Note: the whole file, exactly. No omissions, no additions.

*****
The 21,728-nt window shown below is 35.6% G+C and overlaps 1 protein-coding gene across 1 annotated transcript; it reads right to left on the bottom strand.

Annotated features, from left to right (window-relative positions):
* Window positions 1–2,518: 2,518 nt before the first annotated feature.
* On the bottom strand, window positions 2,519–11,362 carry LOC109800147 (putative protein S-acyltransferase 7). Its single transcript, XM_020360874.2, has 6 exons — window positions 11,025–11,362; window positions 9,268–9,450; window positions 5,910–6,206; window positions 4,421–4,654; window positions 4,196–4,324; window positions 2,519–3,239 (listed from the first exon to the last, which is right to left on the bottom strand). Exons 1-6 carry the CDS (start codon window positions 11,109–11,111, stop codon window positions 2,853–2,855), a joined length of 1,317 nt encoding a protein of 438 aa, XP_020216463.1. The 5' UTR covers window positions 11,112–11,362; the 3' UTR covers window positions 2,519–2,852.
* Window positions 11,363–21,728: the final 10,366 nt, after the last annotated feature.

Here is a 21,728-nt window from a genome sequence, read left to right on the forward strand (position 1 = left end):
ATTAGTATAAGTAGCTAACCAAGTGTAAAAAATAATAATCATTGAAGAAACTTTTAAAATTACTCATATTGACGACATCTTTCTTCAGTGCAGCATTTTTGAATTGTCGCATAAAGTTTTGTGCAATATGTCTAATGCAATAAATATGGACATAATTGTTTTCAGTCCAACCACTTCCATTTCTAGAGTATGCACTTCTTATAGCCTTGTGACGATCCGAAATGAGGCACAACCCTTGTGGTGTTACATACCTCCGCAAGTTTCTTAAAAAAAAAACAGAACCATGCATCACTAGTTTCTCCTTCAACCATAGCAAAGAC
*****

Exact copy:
The 21,728-nt window shown below is 35.6% G+C and overlaps 1 protein-coding gene across 1 annotated transcript; it reads right to left on the bottom strand.

Annotated features, from left to right (window-relative positions):
* Window positions 1–2,518: 2,518 nt before the first annotated feature.
* On the bottom strand, window positions 2,519–11,362 carry LOC109800147 (putative protein S-acyltransferase 7). Its single transcript, XM_020360874.2, has 6 exons — window positions 11,025–11,362; window positions 9,268–9,450; window positions 5,910–6,206; window positions 4,421–4,654; window positions 4,196–4,324; window positions 2,519–3,239 (listed from the first exon to the last, which is right to left on the bottom strand). Exons 1-6 carry the CDS (start codon window positions 11,109–11,111, stop codon window positions 2,853–2,855), a joined length of 1,317 nt encoding a protein of 438 aa, XP_020216463.1. The 5' UTR covers window positions 11,112–11,362; the 3' UTR covers window positions 2,519–2,852.
* Window positions 11,363–21,728: the final 10,366 nt, after the last annotated feature.

Here is a 21,728-nt window from a genome sequence, read left to right on the forward strand (position 1 = left end):
ATTAGTATAAGTAGCTAACCAAGTGTAAAAAATAATAATCATTGAAGAAACTTTTAAAATTACTCATATTGACGACATCTTTCTTCAGTGCAGCATTTTTGAATTGTCGCATAAAGTTTTGTGCAATATGTCTAATGCAATAAATATGGACATAATTGTTTTCAGTCCAACCACTTCCATTTCTAGAGTATGCACTTCTTATAGCCTTGTGACGATCCGAAATGAGGCACAACCCTTGTGGTGTTACATACCTCCGCAAGTTTCTTAAAAAAAAAACAGAACCATGCATCACTAGTTTCTCCTTCAACCATAGCAAAGAC